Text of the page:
9/26/2005

Daily Kos: The Economics of the Sphere: Microgrids

The Economics of the Sphere: Microgrids
by Stirling Newberry [Subscribe]
Mon Sep 26th, 2005 at 07:31:09 CDT

We need to do for power, what the internet has done for telecommunications.

There is a transformation of society coming, and that transformation rests on the "few to few" model of the sphere, using better information technology, and better information distribution, to deal with the waves of challenges that we face now.

There are two energy problems. One is the transportation problem, which we see visibly, because it shows up in the form of oil prices, and the geopolitical struggle over its control. But this problem is related to a second energy problem: the problem of household energy.

Some time ago I proposed a national energy directive, this article bears on two of the points in it.

* Stirling Newberry's diary :: ::
*

If you check your gas and electricity bill recently, you will know that all kinds of energy are going up in price. The reactionaries want to sink trillions into a larger top down energy system. Huge process heat nuclear power plants, vast refineries, and "the phony fuel economy".

The alternative is not "bottom up" - because the bottom is a net consumer, not producer, of electricity, and this leads to the same problems as top down. Instead the very structure that holds the society together must change. This change will mean a shift from a "producer/consumer" society - into one where everyone is a producer, but tied together by lower barrier to entry iterative and incremental networks.

The article points to, but does not elaborate on, another important project: improving the old grid. One way to do this is by heat recapture and hot spotting: taking what is currently waste heat, and recycling it back as micro grid eletricity, as well as creating sites that can use this eletricity as another microgrid.

These kinds of technologies will allow the slashing of 40% of our current energy needs without any substantial change in the material standard of living. Rather than approaching our current fiscal crisis as a tax juggling enterprise, we should look at it as a basic problem with the monetary system. Our money is coupled to land values, but our consumption is coupled to energy. There is no longer an organic relationship between a dollar, and the ultimate basis of that dollar.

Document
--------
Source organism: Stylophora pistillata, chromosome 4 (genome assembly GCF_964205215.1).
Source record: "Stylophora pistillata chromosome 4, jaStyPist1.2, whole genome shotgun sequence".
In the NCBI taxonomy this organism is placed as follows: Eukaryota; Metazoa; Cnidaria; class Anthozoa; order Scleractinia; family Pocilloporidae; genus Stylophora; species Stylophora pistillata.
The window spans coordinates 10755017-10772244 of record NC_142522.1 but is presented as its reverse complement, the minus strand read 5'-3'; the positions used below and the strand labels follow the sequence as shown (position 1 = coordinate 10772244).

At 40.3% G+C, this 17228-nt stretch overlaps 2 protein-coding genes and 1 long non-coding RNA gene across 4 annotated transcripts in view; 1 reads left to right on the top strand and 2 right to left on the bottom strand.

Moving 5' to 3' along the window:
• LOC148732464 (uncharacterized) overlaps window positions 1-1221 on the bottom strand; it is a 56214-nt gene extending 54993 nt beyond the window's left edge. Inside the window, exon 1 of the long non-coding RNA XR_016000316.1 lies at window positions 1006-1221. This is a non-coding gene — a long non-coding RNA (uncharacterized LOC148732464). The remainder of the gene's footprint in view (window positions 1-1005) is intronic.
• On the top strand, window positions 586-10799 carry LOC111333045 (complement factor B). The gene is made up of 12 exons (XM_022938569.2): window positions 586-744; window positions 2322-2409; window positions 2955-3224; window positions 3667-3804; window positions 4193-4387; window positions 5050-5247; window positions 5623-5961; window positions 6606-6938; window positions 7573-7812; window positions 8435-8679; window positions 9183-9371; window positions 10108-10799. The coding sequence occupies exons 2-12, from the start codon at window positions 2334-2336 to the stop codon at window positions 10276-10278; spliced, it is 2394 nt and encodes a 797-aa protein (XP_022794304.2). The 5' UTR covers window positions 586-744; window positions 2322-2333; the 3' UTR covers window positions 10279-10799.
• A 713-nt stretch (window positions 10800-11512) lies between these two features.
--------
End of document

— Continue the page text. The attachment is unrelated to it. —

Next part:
Micro-grids restore some of this equilibrium.

::

There is a larger point, one that, when grasped as a general tendency, will have be applied over and over again. That tendency is two fold. The first is to build "few to few" networks, where small numbers of complementary needs can be matched together. The second is to look for "recapture", waste that the system is generating to to be used. Digital networks do both, in terms of communications, but also in looking for unused capacity, particularly bandwidth, to but into play.

The future, in otherwords, is already here. We just need to implement it.

And this is why the future is a progressive future. If you do the numbers on the "next generation top down economy", they don't work. Either they run into supply problems - or they run into sink problems. The important equation is

GDP/Person * Watt/GDP * (Greenhouse)/Watt

Every solution focuses on one of these legs. The reactionary solution is to reduce GDP/Person, by radically reducing the number of people that are in a higher level of energy state. This produces a classic quantum utility diagram, where actors fight to stay above the threshold points, and when the drop below it, enter into a state of permanently lower economic utility. They are also willing to lower Watt/GDP by concentrating much more of GDP in the form of rent shuttling, which is an energy efficient way of generating a great deal of economic churn. It will keep a few stock brokers ecstatically happy. The problem with this solution is that it does not connect trade offs. For example, Iraq was a giant attempt to reduce GDP/Person, by locking a large number of people out of the affluent economy - that's what pouring a great deal more oil into the US does - but, even aside from the welfare problems, it was a massively expensive way of accomplishing its own end. The economy enforces trade offs, if policy makers don't.

The progressive solution rests on the understanding that this is a three valued market. That the best balancing point comes in making conscious trade offs between how much effort we send on each term. But it is only by setting up a system where individuals understand the consequences of their actions, and see them on a day to day basis that we can do this.

This is why setting up spheres works - people rapidly see the consequences of over consumption, waste and misallocated production. The information feedback is rapid, rather than distant, it is harder to be a free rider.

Daily Kos: The Economics of the Sphere: Microgrids

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